Wednesday, September 24, 2014

Updated JAMSTEC Model Supports Cold, Snowy Winter

The latest run of the JAMSTEC long range model came in last night, and it's still calling for a heavy-duty winter for millions across the country.

The graphic above shows the temperature anomaly forecast for the December-January-February period of 2014-2015. In this image, focusing on North America, we see an outlook very similar to what I had been pondering a handful of weeks ago. In this outlook, much of the south half of Canada is inundated with below-normal temperatures, which then intensifies and extends into the Northern US.

Interestingly enough, these below normal anomalies only hit the Plains, Great Lakes, Midwest, and eastern Rockies. For all other areas, save for the Southeast, temperature anomalies are actually above normal. The projection for the Eastern Seaboard includes a warmer than normal winter, though not a "blowtorch" winter, per se. The Western US also looks to see a warm winter, according to this outlook.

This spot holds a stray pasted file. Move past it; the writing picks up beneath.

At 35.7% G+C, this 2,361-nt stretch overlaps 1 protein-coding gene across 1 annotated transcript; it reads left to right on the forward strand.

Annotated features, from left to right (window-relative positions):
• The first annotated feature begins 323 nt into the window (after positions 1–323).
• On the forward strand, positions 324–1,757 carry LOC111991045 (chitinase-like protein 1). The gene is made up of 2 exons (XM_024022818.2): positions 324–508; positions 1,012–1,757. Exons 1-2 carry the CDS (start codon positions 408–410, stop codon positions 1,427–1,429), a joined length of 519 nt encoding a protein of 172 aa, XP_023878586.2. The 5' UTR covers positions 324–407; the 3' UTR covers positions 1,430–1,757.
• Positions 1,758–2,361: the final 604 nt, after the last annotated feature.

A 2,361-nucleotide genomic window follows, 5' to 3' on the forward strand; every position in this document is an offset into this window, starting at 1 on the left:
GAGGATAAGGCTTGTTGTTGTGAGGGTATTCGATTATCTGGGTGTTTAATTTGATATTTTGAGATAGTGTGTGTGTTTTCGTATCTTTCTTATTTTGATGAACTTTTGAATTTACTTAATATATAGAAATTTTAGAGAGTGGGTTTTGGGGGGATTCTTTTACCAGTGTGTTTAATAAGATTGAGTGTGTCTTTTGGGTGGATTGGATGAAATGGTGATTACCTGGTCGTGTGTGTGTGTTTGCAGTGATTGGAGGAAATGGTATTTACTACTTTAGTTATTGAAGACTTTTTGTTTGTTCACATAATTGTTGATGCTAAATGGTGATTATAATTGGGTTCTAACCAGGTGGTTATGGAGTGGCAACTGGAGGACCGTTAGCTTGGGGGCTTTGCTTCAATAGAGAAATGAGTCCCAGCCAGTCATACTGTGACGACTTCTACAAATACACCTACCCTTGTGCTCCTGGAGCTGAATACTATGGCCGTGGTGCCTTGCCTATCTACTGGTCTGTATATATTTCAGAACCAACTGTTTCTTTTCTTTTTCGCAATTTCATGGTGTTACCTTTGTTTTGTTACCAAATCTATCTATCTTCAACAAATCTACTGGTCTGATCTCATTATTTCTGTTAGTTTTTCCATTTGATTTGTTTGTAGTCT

For precipitation, zooming in on North America, we do see a well-above normal precipitation trend over the Ohio Valley. This trend continues into the Northeast and Mid-Atlantic, even backtracking through the Great Lakes and Midwest. Such a wet forecast is also observed in the Southwest, where rain would certainly be welcome. The Pacific Northwest may then see slightly below normal conditions.

The piece that puzzles me (pun intended) in this forecast is the swath of above-normal precipitation anomalies across the Ohio Valley. The West US is exhibiting typical El Nino characteristics, with dry conditions in the Pacific Northwest and wet conditions in the Southwest. However, more La Nina-like conditions are observed in the East, with the above-average precipitation forecast over the Ohio Valley. It remains to be seen how reliable this outlook is, since this is the minority opinion out of the global forecast models right now.

To summarize, the new JAMSTEC is supporting a cold and snowy winter for much of the Central and East US, possibly spoiled by a warm winter in the Eastern Seaboard.